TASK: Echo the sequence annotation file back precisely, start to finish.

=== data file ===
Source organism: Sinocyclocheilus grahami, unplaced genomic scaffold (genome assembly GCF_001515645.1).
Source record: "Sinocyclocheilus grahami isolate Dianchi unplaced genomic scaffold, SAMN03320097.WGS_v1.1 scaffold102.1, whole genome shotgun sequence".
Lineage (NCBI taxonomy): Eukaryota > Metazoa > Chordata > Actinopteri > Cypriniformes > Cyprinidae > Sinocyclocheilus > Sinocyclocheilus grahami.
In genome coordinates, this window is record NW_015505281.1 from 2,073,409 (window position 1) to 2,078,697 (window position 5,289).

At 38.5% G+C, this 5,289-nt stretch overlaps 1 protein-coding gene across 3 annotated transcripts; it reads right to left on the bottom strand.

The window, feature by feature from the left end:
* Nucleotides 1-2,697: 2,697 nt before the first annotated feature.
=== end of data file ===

Source organism: Sinocyclocheilus grahami, unplaced genomic scaffold (genome assembly GCF_001515645.1).
Source record: "Sinocyclocheilus grahami isolate Dianchi unplaced genomic scaffold, SAMN03320097.WGS_v1.1 scaffold102.1, whole genome shotgun sequence".
Lineage (NCBI taxonomy): Eukaryota > Metazoa > Chordata > Actinopteri > Cypriniformes > Cyprinidae > Sinocyclocheilus > Sinocyclocheilus grahami.
In genome coordinates, this window is record NW_015505281.1 from 2,073,409 (window position 1) to 2,078,697 (window position 5,289).

At 38.5% G+C, this 5,289-nt stretch overlaps 1 protein-coding gene across 3 annotated transcripts; it reads right to left on the bottom strand.

The window, feature by feature from the left end:
* Nucleotides 1-2,697: 2,697 nt before the first annotated feature.